Time Out says
This misguided adaptation of ‘Jude the Obscure’ ends Ed Hall’s tenure at Hamsptead on a duff note
What a weird way to end. Edward Hall, a talented director whose ten-year reign at the Hampstead Theatre was marred by a 2017 protest at the lack of female creatives on his main stage, opts to bow out with what is perhaps the oldest, whitest, malest play in London right now: Howard Brenton’s ‘Jude’, an ill-advised adaptation of Thomas Hardy’s ‘Jude the Obscure’. Brenton’s modernised retelling might have a female lead, but in every other respect – the pseudo-intellectual dialogue, the entitled toying around with sensitive subjects, the lazy stereotyping – it is wince-worthily out of touch.
There’s just so much that feels uncomfortable. The updated plot takes on far too much at once – Jude is Judith, an Ancient Greek-spouting Syrian refugee who simultaneously dodges the authorities and desperately tries to get into Oxford to study classics. It’s ‘Good Will Hunting’ crossed with ‘The History Boys’ crossed with ‘The Jungle’. A china shop of the refugee crisis, educational diversity, radicalisation and institutional racism into which the bull-like Brenton, best intentions and all, cheerfully wades.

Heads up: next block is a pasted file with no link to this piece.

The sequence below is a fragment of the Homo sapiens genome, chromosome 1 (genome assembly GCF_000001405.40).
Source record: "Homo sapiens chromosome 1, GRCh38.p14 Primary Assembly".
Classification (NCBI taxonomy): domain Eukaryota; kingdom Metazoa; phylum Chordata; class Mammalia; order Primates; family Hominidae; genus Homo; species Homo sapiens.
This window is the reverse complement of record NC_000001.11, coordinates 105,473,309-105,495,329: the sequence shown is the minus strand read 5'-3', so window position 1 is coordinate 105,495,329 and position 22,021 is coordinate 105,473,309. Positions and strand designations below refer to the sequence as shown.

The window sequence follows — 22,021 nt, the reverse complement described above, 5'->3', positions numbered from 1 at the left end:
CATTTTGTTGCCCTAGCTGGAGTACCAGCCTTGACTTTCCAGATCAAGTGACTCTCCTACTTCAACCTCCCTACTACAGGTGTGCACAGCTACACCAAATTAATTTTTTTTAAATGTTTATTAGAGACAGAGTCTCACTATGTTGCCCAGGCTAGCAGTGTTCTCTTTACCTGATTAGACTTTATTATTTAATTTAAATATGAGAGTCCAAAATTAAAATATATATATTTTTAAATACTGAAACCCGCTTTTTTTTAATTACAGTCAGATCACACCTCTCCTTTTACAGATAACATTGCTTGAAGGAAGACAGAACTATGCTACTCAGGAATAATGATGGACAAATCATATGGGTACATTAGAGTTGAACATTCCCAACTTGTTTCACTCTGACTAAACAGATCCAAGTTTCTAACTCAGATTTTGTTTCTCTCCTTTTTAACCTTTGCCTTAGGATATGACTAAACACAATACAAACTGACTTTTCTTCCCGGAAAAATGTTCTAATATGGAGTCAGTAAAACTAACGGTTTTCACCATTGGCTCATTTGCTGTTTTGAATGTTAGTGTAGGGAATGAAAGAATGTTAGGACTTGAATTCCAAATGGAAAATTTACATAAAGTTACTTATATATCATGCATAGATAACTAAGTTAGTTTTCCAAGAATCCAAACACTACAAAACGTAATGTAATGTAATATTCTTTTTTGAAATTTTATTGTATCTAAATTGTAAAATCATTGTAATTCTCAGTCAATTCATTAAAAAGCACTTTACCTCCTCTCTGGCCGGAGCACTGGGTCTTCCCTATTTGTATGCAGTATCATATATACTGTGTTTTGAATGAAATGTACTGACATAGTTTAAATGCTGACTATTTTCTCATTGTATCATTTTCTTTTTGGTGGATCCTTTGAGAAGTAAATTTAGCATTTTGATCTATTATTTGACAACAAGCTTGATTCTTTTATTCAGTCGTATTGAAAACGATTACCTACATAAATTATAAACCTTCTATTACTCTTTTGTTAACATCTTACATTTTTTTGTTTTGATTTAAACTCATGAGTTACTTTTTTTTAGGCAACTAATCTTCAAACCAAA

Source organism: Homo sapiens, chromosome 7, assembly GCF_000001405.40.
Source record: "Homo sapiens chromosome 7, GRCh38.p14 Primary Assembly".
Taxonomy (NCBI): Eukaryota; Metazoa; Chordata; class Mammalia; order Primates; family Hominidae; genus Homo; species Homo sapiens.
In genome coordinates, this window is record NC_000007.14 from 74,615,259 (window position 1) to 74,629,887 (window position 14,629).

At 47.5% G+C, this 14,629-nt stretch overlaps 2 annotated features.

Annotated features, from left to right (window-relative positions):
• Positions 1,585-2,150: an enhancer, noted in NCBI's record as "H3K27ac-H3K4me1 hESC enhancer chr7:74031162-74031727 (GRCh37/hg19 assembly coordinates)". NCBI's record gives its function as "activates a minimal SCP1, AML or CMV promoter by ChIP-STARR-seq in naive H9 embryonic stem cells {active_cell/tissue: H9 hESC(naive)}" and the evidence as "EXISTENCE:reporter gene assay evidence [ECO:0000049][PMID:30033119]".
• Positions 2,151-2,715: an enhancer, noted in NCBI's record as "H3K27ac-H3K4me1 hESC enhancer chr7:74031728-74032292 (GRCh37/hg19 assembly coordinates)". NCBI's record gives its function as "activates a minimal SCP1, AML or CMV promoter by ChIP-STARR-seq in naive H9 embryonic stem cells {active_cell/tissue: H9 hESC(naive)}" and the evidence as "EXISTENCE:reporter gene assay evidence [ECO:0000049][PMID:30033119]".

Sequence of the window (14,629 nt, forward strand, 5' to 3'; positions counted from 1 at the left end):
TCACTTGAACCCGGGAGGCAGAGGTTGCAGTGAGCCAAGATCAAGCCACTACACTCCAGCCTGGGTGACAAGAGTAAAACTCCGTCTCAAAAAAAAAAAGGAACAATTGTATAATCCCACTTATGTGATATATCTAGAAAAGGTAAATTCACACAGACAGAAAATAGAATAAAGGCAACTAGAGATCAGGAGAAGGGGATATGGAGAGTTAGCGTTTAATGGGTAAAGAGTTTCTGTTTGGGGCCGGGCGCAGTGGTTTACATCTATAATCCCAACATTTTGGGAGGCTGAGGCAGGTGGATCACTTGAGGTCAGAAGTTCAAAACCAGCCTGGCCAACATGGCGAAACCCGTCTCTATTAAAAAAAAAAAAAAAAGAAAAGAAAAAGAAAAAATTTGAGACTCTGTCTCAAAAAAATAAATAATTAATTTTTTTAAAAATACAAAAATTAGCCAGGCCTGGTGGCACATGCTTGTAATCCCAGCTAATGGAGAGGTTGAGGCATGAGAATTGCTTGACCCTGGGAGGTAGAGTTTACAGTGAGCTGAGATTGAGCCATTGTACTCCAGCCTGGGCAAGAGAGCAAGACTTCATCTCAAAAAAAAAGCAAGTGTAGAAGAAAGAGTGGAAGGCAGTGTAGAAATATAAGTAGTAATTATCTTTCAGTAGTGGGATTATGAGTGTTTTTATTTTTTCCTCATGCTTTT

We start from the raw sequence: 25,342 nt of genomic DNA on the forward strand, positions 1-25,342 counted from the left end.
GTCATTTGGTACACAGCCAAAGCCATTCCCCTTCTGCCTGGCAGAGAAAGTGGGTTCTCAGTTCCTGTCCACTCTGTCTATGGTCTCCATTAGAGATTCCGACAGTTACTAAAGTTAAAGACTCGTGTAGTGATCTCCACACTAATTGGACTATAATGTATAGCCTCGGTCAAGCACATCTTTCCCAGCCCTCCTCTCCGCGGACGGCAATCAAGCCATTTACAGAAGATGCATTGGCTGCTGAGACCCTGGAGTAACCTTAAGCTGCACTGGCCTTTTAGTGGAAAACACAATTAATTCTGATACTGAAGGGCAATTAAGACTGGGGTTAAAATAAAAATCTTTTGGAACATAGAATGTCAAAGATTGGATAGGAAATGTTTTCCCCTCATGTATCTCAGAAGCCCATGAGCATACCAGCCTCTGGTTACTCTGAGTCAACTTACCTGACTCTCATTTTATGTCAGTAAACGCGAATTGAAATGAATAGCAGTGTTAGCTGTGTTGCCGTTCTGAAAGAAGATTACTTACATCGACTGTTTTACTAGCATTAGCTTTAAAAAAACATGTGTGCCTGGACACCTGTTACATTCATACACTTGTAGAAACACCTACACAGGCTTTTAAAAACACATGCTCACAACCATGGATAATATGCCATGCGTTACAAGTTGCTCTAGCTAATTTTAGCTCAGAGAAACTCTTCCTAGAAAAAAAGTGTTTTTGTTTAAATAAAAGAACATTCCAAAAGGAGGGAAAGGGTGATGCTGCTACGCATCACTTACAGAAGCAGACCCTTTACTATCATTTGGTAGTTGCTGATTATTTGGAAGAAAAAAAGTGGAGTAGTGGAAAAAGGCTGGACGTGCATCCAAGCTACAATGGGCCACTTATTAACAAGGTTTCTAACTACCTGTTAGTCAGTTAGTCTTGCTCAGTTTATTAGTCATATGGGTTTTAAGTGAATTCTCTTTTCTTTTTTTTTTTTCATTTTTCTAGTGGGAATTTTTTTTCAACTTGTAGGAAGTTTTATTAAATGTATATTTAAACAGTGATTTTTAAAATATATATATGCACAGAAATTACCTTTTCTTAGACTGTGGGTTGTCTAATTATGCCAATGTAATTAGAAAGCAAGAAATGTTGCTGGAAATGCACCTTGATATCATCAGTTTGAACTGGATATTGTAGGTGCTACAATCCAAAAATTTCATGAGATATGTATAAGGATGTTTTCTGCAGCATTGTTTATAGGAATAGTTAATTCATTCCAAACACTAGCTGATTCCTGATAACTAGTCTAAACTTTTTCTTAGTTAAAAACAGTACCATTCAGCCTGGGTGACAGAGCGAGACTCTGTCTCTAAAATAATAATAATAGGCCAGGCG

Then there’s the titular character: a squeamishly sexualised Syrian teenager, part vodka-chugging nymphomaniac, part ‘Iliad’-loving bookworm, and entirely ludicrous. Then there’s the outdated fetishisation of Oxbridge and the awkward crowbarring-in of Greek verse (which has to be even more awkwardly translated by another character). Then there’s the ill-fitting subplot about a pig farm, and the clunky scenes featuring the Geordie ghost of Euripides.
None of the cast excels. Isabella Nefar is too skittish in the central role, as is her accent; but then it’d be hard to shine with dialogue as lumpen as this. It’s a damn shame, because Hall’s staging is actually quite stylish. In Ashley Martin-Davis’s design, a large wooden circle is surrounded by stacks of books, sections of which lift up to reveal square patches of earth and sand, all lit sensitively by Peter Mumford. Showers of blood and snow are deftly deployed too. But heigh-ho. Hall’s had a tough time of it lately, as has Brenton. It’s been a while since either of them scored a bona fide hit. Perhaps they’ll find form in pastures new.